IP fragmentation attacks is not a new issue. There are many publications regarding their exploitation for various purposes, including, but not limited to, OS fingerprinting, IDS/IPS insertion/evasion, firewall evasion and even remote code execution. The adoption of the new IP version, IPv6, has opened new potential exploitation fields to the attackers and pen testers. In this paper, it will be examined whether fragmentation issues still remain in IPv6 implementation of some of the most popular Operating Systems and whether they can also be used for the aforementioned purposes. To this end, several fragmentation attacks will be presented and their impact will be examined. As it will be shown, most of the popular OS, such as Windows, Linux and OpenBSD are susceptible to such attacks. In each case, the corresponding proof of concept code is provided. As it will be explained, such attacks, under specific circumstances can lead to OS fingerprinting, IDS insertion/evasion and firewalls evasions. Finally, these tests will also show which OS appears to be the most immune to IPv6 fragmentation attacks.
(full white paper can be downloaded from here)
(presented at IPv6 Security Summit, Troopers 13, Heidelberg, 11-15 March 2013)
Fragmentation overlapping attacks first appeared in IPv4. As it has been shown, the different handling of overlapping fragments by various Operating Systems (OS) could lead to various security issues, from simple OS fingerprinting to remote code execution. Trying to learn from the mistakes of the past, an RFC was proposed in IPv6 that not only discourages the acceptance of IPv6 fragmentation overlapping packets, but, moreover, it specifically defines how an OS should react when such packets are received. However, as it has been shown, this is not the case for some of the most popular OS. In this presentation, various fragmentation overlapping scenarios will be tested to check if such attacks can still be successful or not. Detailed results of extensive tests will be presented and any non-compliant behaviours will be further discussed regarding the potential security implications. Finally, proper countermeasures will be proposed to handle any potential OS misbehaviour in order to mitigate any security risks.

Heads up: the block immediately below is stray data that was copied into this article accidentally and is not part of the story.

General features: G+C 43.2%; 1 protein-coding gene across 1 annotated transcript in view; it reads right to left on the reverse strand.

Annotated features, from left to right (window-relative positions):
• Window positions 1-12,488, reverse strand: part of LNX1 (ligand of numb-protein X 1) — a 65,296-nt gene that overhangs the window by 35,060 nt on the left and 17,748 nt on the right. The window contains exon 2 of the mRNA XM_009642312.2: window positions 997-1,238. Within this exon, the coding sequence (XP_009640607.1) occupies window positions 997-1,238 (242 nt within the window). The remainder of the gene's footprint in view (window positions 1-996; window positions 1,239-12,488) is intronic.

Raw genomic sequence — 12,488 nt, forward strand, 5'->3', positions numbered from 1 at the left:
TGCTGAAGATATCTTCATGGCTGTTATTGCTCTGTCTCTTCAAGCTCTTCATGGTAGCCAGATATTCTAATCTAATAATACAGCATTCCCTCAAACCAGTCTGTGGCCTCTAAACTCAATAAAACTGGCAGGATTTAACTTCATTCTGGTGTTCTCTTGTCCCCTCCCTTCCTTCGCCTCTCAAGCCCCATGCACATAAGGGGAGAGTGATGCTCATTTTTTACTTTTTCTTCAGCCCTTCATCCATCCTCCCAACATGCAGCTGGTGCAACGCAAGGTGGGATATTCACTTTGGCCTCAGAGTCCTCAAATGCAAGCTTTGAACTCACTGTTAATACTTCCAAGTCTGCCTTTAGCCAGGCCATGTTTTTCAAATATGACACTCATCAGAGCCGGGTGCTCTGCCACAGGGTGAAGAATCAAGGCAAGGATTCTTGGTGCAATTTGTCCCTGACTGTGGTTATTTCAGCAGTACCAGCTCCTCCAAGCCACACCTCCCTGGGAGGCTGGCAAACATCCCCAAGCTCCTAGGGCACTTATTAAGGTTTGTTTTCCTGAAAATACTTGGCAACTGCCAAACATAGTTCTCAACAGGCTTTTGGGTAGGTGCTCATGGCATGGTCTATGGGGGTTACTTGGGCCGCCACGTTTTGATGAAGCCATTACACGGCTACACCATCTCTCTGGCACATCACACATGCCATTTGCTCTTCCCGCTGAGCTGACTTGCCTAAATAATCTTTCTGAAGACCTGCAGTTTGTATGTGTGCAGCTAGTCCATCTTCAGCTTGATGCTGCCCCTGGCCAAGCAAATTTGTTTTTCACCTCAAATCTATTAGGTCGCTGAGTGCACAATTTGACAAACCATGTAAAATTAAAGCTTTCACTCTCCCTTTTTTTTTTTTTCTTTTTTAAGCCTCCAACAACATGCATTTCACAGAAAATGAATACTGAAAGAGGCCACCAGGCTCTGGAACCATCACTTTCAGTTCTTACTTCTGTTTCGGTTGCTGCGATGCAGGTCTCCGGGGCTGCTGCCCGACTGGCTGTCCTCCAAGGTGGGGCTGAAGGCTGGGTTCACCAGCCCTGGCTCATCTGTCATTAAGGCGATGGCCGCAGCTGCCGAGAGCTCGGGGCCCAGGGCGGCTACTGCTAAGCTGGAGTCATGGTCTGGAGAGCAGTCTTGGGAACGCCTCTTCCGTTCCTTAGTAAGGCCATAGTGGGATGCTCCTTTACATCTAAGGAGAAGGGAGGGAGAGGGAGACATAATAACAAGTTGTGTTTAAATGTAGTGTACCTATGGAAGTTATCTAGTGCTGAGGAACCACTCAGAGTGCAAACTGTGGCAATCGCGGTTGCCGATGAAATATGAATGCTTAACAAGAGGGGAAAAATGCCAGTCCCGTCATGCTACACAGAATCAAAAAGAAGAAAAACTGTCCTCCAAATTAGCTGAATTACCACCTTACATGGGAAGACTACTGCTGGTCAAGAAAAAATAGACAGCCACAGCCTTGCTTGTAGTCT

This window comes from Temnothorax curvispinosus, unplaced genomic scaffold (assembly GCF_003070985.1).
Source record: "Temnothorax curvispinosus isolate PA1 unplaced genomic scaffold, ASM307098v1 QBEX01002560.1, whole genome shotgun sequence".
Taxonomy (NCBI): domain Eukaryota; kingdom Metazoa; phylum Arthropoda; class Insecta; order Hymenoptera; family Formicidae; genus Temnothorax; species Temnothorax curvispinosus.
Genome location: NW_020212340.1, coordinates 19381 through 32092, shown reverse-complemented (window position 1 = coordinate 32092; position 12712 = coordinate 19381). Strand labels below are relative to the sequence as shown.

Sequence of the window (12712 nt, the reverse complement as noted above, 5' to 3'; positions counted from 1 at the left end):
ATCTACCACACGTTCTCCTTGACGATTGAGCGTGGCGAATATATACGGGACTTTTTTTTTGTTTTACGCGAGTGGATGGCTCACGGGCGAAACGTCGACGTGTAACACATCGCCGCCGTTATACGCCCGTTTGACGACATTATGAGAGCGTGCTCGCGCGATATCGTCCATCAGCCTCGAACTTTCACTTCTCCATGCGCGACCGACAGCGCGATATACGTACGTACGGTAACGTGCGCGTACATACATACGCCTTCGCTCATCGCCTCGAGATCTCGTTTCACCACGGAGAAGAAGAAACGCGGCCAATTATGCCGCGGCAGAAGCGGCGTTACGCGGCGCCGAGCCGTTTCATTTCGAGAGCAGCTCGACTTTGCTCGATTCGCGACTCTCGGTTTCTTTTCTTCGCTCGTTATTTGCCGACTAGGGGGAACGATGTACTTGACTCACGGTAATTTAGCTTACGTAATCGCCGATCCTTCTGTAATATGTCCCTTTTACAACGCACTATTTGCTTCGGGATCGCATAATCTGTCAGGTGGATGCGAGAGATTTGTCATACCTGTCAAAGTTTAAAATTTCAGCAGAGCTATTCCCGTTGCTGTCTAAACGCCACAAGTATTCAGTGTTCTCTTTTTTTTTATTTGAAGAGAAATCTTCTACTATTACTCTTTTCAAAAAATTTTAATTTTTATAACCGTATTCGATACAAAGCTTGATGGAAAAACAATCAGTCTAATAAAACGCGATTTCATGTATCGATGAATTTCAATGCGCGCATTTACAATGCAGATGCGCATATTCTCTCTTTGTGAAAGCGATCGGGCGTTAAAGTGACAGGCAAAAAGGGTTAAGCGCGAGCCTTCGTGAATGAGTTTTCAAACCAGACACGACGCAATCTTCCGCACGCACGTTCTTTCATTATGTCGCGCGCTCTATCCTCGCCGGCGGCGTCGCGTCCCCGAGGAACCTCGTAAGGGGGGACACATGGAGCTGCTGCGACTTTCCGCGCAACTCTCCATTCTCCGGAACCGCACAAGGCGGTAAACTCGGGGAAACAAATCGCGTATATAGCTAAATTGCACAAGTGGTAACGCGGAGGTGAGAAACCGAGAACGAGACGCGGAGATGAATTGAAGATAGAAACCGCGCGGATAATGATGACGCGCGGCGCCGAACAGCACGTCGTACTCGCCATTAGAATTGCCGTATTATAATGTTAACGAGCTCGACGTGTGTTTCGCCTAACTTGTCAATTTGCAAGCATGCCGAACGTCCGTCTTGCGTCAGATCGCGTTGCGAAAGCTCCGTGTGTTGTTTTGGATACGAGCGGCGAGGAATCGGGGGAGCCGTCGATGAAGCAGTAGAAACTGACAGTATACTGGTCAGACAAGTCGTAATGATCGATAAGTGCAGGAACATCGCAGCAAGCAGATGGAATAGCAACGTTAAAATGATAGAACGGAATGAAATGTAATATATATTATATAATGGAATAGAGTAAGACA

(presentation can be downloaded here)
(presented at IPv6 Security Summit, Troopers 13, Heidelberg, 11-15 March 2013)
IPv6 introduces new features and capabilities not limited to the IPv6 huge address space. One of the most significant ones is the introduction of the IPv6 Extension Headers. In this presentation, it will be shown that the abuse of IPv6 Extension Headers in a way not predicted by the corresponding RFCs can lead to significant security impacts. As it will be shown, the abuse of the IPv6 Extension Headers creates new attack vectors which can be exploited for various purposes, such as for evading IDS, for creating covert channels by hiding data into Extension headers, etc. During our tests, the effectiveness of two of the most popular IDS against these attacks is also examined and several ways for evading them at the IP level are shown. As it is demonstrated, the launch of any type of attack at the IP layer or above without being detected can be achieved by abusing IPv6 Extension headers “properly”. Finally, specific countermeasures that should be taken to handle such situations are also proposed.
BIO: Antonios Atlasis, MPhil, PhD, is an independent IT Security analyst and researcher having over 20 years of diverse Information Technology experience. He is also an accomplished instructor and software developer and he has been granted a number of awards both for his academic work and his professional achievements. His main research interests include vulnerability discoveries in IPv6, SCADA systems and other critical protocols. Antonios is also Chief of Research of the Centre for Strategic Cyberspace + Security Science non-profit organisation.
(presentation can be downloaded from here)